The minister highlights that the existing penal system is not as effective as could be hoped for, leading to a 62% repeat offence rate. An analysis by the ministry shows that offenders released on probation and overseen by probation officers, however, are less likely to commit offences.
“Another important aspect is that in Lithuania, some 30% of those convicted are incarcerated. In other countries, this percentage is far lower – 10% in Poland, 5% in Germany and 17% in France. Looking at these numbers, we can of course make certain conclusions.
The number of imprisoned individuals in Lithuania is the highest in the European Union. Our project speaks of how we should apply more alternative means of detention and fines. A very important aspect is that the opportunity will be granted to perform work beneficial to the public for free,” the minister states, adding that a number of other means to improve penal and reintegration processes are to be considered in order to cut costs and reduce repeat offense rates.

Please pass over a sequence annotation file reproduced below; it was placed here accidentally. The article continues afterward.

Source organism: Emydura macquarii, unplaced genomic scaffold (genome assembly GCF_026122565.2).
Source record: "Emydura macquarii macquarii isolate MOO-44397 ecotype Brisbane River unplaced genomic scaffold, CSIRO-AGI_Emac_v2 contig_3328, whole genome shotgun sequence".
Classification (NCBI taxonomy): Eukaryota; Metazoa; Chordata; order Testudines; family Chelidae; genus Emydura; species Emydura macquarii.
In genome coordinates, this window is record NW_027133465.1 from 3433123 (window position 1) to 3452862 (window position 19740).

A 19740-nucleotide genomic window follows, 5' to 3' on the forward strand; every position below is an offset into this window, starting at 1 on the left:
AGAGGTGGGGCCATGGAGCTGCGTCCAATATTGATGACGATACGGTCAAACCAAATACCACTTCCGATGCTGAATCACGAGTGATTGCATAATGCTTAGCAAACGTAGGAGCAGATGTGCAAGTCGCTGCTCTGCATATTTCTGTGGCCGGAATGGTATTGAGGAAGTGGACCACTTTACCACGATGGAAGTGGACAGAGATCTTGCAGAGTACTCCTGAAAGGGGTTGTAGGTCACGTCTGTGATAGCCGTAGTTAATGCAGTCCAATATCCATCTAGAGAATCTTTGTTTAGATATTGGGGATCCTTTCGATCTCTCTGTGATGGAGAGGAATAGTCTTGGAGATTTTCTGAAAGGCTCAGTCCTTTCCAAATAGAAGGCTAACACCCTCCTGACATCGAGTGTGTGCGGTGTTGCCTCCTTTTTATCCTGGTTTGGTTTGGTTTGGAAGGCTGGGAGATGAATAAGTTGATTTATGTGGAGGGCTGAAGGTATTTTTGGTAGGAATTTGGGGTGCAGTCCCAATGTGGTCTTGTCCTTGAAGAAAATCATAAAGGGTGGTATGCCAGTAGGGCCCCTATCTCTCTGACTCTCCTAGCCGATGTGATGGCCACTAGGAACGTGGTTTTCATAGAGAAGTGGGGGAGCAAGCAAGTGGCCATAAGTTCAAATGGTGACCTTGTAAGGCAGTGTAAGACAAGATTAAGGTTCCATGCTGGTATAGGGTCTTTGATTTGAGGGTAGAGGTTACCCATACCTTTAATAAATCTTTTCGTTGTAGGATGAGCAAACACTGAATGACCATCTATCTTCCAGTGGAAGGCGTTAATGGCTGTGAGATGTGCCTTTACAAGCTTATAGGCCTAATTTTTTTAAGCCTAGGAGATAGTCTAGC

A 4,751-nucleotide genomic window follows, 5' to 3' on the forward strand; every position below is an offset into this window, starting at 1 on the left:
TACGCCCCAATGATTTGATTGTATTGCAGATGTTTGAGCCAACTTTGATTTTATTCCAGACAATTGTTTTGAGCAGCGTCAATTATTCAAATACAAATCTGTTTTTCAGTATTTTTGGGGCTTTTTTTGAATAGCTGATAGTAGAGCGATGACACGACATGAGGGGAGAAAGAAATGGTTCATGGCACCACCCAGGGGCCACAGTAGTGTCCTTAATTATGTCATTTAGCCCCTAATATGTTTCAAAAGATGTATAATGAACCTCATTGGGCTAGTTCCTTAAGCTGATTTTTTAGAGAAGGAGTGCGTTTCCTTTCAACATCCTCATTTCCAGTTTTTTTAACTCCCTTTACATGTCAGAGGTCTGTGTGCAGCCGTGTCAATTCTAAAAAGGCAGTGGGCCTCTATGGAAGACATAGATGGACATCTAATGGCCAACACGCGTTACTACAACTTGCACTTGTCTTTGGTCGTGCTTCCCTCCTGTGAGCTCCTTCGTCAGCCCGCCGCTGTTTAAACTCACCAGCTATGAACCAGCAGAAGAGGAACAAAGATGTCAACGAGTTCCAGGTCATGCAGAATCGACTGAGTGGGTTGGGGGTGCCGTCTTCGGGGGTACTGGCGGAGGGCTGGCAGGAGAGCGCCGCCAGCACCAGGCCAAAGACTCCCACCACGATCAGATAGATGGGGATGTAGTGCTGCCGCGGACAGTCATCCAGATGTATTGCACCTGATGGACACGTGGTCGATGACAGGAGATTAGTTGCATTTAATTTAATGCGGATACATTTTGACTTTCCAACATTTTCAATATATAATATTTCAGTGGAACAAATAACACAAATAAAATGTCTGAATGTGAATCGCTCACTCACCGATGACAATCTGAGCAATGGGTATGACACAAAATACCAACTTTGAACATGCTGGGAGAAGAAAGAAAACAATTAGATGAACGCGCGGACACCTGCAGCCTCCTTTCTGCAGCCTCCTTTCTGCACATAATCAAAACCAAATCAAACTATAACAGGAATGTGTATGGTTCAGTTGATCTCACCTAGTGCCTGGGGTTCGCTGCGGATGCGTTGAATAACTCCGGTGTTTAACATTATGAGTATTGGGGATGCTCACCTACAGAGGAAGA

While the minister was uninclined to give specific numbers before the project goes through Seimas, he noted that it could potentially cut the number of imprisoned felons by 10-20% and the system could come into power already by July this year, depending on its reception in Seimas.